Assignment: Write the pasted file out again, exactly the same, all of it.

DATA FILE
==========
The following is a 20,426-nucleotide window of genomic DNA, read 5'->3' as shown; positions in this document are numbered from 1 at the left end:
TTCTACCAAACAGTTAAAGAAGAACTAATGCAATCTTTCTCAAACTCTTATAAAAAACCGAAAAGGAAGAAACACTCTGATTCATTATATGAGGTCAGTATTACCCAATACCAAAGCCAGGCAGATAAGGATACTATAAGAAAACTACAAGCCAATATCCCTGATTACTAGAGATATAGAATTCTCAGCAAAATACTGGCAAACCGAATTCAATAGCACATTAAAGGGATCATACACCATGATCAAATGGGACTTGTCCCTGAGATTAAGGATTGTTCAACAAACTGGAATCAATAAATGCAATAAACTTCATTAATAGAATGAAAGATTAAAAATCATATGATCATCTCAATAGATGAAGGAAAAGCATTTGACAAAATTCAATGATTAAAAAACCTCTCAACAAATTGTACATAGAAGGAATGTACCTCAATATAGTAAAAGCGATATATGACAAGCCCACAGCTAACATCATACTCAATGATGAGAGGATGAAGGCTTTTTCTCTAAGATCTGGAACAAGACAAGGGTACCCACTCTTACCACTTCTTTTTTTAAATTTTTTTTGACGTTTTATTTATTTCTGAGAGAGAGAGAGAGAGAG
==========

The following is a 20,426-nucleotide window of genomic DNA, read 5'->3' as shown; positions in this document are numbered from 1 at the left end:
TTCTACCAAACAGTTAAAGAAGAACTAATGCAATCTTTCTCAAACTCTTATAAAAAACCGAAAAGGAAGAAACACTCTGATTCATTATATGAGGTCAGTATTACCCAATACCAAAGCCAGGCAGATAAGGATACTATAAGAAAACTACAAGCCAATATCCCTGATTACTAGAGATATAGAATTCTCAGCAAAATACTGGCAAACCGAATTCAATAGCACATTAAAGGGATCATACACCATGATCAAATGGGACTTGTCCCTGAGATTAAGGATTGTTCAACAAACTGGAATCAATAAATGCAATAAACTTCATTAATAGAATGAAAGATTAAAAATCATATGATCATCTCAATAGATGAAGGAAAAGCATTTGACAAAATTCAATGATTAAAAAACCTCTCAACAAATTGTACATAGAAGGAATGTACCTCAATATAGTAAAAGCGATATATGACAAGCCCACAGCTAACATCATACTCAATGATGAGAGGATGAAGGCTTTTTCTCTAAGATCTGGAACAAGACAAGGGTACCCACTCTTACCACTTCTTTTTTTAAATTTTTTTTGACGTTTTATTTATTTCTGAGAGAGAGAGAGAGAGAG